As the race goes on, Clu’s side really starts handing it to the blue team. Soon there’s only Sam and one other racer. Sam shouts to him that they need to work together, the guy nods, and with no other communication than that they somehow coordinate all their actions and moves. No practice needed, no actual strategy. I agree that, yes, they’d do much better as a team, but there does need to be a bit more to teamwork than just saying, “Hey, gang, let’s team up!”
In the end, Sam is about to get totally destroyed when the Batmobile comes out of nowhere to rescue him.
In the process it generates a wall that knocks Clu head over teakettle, but doesn’t kill him. Clu, apparently, uses cheat-codes. This also explains a line from earlier in the movie where it’s mentioned his bikes are faster than those of the blue team. Apparently Konami’s codes really are everywhere.
The driver of the Batmobile, 13, tells Sam to get in. She has to tell him this twice, because he is very stupid. It then drives off with a squeal of tires (?), and smoke (?!). As it does, the Stig sets off in chase and Clu says, “Game on, bitch,” or something to that effect.
The Batmobile drops a couple explosives to slow down pursuit and then blows a hole in the wall to escape. Hmmm… blowing a hole in the wall to escape a light-cycle arena… now where have I seen that trick before?
As the car drives along, 13 removes her mask and introduces herself, then explains that the enemy vehicles can’t follow them because they aren’t designed for the terrain they now find themselves on. Ok, that makes sense. Well, it’s a good thing Clu’s forces don’t have planes like the ones Clu’s forces have later.
Sam asks 13 where they are going. She says, “Patience, Sam Flynn,” because as a sexy computer babe she has to call him by his first and last names. At least it’s better than calling him Sam Unit, I suppose, though not nearly as wonderful as if he was called “The late Flynnsamflynn.”
The Batmobile rolls and goes up along a steep and narrow road, looking for all the world like a miniature remote controlled car, before driving through a tunnel and coming to a stop.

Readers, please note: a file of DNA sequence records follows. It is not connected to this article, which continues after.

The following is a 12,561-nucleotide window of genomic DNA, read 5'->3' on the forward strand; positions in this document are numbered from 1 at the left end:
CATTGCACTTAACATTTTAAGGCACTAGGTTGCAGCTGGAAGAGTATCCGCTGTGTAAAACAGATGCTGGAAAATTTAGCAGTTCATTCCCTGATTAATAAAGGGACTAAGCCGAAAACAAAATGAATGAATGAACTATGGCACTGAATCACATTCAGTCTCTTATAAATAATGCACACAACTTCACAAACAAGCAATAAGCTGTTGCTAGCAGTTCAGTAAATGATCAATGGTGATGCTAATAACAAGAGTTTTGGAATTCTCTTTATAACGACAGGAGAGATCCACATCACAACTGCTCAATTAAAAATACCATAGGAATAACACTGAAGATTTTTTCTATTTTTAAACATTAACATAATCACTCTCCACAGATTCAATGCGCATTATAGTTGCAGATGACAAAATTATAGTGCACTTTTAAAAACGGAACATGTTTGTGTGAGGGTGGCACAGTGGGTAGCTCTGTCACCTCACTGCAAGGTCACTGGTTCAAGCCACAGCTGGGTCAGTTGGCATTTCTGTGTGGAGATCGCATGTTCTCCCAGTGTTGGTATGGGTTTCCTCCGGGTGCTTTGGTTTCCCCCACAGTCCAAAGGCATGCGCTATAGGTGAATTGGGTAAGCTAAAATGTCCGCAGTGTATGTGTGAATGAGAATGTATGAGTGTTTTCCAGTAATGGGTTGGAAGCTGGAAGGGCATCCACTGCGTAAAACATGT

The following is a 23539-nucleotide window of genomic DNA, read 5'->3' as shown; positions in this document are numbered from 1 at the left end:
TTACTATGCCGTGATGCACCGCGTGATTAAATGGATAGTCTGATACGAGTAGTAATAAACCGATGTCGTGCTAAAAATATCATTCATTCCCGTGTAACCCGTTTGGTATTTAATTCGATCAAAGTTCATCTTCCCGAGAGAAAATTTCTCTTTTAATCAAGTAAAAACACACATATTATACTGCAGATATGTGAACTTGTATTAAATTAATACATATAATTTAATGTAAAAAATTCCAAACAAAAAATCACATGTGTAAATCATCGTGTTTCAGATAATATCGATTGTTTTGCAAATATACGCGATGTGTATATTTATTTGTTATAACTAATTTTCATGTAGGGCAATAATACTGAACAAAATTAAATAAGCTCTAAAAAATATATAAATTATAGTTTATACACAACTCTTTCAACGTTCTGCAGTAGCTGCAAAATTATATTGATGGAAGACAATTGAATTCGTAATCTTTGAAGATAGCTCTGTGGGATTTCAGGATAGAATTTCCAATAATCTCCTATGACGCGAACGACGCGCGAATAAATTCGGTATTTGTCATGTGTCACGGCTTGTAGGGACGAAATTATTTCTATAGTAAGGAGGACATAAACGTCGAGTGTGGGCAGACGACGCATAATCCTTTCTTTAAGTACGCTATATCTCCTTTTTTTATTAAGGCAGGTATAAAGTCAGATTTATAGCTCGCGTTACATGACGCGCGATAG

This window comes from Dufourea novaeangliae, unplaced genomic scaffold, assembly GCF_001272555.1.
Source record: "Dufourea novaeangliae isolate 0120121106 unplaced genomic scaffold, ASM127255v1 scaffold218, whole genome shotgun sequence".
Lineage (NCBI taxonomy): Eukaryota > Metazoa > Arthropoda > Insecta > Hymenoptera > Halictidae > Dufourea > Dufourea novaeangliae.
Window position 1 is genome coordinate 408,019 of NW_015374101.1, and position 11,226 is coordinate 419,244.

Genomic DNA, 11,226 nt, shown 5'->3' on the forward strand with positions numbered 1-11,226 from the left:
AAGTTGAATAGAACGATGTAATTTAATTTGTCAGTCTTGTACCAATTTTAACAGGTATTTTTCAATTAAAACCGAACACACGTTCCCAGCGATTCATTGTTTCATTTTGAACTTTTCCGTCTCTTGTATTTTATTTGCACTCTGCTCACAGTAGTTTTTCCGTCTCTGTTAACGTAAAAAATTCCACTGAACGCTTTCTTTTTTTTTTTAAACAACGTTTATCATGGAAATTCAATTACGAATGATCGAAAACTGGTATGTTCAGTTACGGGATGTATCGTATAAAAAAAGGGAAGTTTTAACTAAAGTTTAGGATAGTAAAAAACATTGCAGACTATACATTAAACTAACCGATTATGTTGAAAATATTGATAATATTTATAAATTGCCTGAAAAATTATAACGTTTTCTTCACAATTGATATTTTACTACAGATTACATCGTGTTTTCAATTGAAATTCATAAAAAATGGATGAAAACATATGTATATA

With the Batmobile safely stowed away in the Batcave, Sam and 13 are able to get out and take an elevator up to a small house where a man sits meditating. No points for guessing who this is. Yes, Kevin Flynn himself. He and Sam have a fairly awkward, but somewhat touching, reunion and it’s a testament to the acting skills of Bridges that he does a great job selling the scene.
Flynn then goes to look out a window while 13 shows Sam around the house. This includes showing him an older prototype light-cycle so that the audience will know it is significant and will likely turn up later. Then she goes over to a game of Go, which I honestly know nothing about, but which has always struck me as somewhat silly.
13 shows Sam some of her book collection, which contains works by Verne, Dostoyevsky and other public domain writers. 13 comments that Flynn is teaching her about “the art of the selfless, about removing oneself from the equation.” I’m sure there’s no way that’s going to be relevant later in the story.
After a brief shot of Clu pouting, we go to dinner. It’s a happy family meal with father, son and 13 all gathered around munching and crunching. From the look of things Flynn apparently has spent much time learning how to properly code good food. I can entirely support that notion.
Ok, I didn’t want to come back to the age issue, but in this scene 13 asks Sam how old he is and we are told he is 27. Like I pointed out before, that means he was 6, not 7, in the scene where a 12 year-old boy is playing a character described as being 7. I really can’t tell you how much this annoys me and-
We also learn a few other things, like that Cal Tech apparently has a campus in Seacouver, and that Sam has no life, really. It’s a reasonably tense conversation and actually fairly well done all things considered. Eventually Sam gets to the main part of the scene, which is giving Flynn a chance to explain what happened all those years ago when he disappeared.